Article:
In vitro and in vivo efficacy, toxicity, bio-distribution and resistance selection of a novel antibacterial drug candidate
A synthetic antimicrobial peptide was identified as a possible candidate for the development of a new antibacterial drug. The peptide, SET-M33L, showed a MIC90 below 1.5 μM and 3 μM for Pseudomonas aeruginosa and Klebsiella pneumoniae, respectively. In in vivo models of P. aeruginosa infections, the peptide and its pegylated form (SET-M33L-PEG) enabled a survival percentage of 60–80% in sepsis and lung infections when injected twice i.v. at 5 mg/Kg, and completely healed skin infections when administered topically. Plasma clearance showed different kinetics for SET-M33L and SET-M33L-PEG, the latter having greater persistence two hours after injection. Bio-distribution in organs did not show significant differences in uptake of the two peptides. Unlike colistin, SET-M33L did not select resistant mutants in bacterial cultures and also proved non genotoxic and to have much lower in vivo toxicity than antimicrobial peptides already used in clinical practice. The characterizations reported here are part of a preclinical development plan that should bring the molecule to clinical trial in the next few years.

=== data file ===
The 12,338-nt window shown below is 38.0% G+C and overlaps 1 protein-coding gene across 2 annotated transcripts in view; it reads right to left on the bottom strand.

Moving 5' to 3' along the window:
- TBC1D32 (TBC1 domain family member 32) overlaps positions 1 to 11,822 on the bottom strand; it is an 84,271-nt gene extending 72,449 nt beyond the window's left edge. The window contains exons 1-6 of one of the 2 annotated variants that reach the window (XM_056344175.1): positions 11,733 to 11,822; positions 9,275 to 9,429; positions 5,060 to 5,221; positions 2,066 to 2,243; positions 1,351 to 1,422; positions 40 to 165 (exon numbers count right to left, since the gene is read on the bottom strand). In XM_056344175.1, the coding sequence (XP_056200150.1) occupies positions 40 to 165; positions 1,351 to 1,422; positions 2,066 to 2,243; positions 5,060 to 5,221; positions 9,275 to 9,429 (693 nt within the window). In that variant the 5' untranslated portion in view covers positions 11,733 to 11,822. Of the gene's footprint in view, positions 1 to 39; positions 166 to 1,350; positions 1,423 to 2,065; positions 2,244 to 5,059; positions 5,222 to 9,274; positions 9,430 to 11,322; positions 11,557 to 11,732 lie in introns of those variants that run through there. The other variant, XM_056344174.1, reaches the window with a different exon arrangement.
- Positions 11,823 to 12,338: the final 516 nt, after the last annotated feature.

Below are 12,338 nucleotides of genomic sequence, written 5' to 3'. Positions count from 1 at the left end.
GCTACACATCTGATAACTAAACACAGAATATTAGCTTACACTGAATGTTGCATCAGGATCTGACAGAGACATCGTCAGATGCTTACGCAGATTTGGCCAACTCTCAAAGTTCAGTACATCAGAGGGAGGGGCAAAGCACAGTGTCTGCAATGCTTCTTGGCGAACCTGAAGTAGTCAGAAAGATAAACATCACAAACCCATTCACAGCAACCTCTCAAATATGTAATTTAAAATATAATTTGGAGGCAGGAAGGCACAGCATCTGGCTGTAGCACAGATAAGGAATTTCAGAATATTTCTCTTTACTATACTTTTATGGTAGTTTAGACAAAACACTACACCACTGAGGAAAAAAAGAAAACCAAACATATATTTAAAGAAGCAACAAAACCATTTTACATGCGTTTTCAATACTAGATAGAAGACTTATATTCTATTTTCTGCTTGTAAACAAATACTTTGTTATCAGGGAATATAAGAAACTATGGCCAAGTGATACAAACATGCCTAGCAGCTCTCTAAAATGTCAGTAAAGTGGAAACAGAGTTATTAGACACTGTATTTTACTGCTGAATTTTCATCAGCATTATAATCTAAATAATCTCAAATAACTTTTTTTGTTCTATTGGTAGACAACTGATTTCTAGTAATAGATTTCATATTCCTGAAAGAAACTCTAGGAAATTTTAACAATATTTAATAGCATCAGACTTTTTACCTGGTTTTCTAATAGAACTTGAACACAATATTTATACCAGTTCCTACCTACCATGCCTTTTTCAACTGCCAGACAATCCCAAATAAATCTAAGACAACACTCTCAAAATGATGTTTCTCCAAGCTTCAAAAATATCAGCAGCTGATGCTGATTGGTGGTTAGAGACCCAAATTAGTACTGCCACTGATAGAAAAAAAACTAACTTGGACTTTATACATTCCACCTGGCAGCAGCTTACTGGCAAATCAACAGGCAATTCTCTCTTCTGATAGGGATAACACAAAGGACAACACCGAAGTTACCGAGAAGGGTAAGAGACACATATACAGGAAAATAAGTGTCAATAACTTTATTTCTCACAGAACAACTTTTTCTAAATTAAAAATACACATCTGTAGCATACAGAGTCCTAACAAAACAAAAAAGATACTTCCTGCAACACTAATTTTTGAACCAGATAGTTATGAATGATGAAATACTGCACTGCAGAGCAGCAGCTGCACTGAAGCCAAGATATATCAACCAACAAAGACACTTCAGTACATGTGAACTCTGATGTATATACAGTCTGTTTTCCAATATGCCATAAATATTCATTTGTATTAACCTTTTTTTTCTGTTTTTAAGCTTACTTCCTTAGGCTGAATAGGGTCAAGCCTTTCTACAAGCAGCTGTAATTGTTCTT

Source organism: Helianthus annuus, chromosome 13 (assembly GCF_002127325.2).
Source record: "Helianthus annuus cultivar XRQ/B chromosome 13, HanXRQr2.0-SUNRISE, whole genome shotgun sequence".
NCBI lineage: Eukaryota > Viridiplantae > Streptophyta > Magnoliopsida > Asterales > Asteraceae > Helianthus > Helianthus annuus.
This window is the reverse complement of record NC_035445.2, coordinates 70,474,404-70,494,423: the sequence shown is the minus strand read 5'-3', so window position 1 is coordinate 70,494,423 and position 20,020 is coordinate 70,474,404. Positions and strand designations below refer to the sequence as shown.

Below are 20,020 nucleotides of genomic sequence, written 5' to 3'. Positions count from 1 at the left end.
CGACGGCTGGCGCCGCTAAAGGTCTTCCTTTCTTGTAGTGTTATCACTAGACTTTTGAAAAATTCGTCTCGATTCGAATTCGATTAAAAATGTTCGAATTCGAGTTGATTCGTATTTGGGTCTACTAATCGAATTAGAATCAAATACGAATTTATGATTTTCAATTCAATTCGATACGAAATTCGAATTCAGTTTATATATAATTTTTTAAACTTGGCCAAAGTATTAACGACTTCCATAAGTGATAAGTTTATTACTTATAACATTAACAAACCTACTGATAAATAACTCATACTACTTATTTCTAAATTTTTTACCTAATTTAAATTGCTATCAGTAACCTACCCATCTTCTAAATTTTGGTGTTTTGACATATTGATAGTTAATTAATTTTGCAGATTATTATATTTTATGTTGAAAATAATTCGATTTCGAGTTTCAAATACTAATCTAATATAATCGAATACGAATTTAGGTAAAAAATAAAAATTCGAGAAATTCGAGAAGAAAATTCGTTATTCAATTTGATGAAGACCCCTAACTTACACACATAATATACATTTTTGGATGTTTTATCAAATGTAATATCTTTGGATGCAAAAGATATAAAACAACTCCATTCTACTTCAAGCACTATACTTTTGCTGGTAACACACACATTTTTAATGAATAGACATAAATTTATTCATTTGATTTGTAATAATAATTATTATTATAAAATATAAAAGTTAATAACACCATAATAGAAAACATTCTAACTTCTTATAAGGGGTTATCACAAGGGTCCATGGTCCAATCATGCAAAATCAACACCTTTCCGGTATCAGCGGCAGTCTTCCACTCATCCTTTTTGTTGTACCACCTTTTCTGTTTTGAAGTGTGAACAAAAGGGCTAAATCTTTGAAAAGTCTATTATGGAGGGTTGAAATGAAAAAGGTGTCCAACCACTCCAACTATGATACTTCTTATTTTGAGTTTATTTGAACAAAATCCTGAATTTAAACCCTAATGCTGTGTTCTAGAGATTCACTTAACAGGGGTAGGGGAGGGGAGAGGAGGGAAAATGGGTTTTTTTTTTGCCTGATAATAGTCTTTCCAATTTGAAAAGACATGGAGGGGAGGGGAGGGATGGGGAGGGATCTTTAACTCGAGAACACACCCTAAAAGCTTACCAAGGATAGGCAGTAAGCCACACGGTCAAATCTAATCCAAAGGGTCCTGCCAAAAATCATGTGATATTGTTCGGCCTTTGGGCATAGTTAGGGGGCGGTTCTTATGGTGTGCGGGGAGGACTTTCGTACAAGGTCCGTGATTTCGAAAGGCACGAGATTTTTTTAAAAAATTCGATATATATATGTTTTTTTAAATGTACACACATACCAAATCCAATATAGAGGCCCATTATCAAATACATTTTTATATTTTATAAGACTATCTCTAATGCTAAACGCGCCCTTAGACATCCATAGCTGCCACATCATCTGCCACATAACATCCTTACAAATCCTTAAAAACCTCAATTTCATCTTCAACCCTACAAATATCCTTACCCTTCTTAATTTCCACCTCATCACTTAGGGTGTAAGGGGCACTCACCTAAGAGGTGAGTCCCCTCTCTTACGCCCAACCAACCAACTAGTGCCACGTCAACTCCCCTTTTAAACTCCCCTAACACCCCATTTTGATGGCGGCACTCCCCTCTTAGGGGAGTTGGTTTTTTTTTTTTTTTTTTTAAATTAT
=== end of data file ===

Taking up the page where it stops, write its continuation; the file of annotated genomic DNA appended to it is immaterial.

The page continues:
Jlenia Brunetti, Chiara Falciani, Giulia Roscia, Simona Pollini, Stefano Bindi, Silvia Scali, Unai Cossio Arrieta, Vanessa Gómez-Vallejo, Leila Quercini, Elisa Ibba, Marco Prato, Gian Maria Rossolini, Jordi Llop, Luisa Bracci, Alessandro Pini
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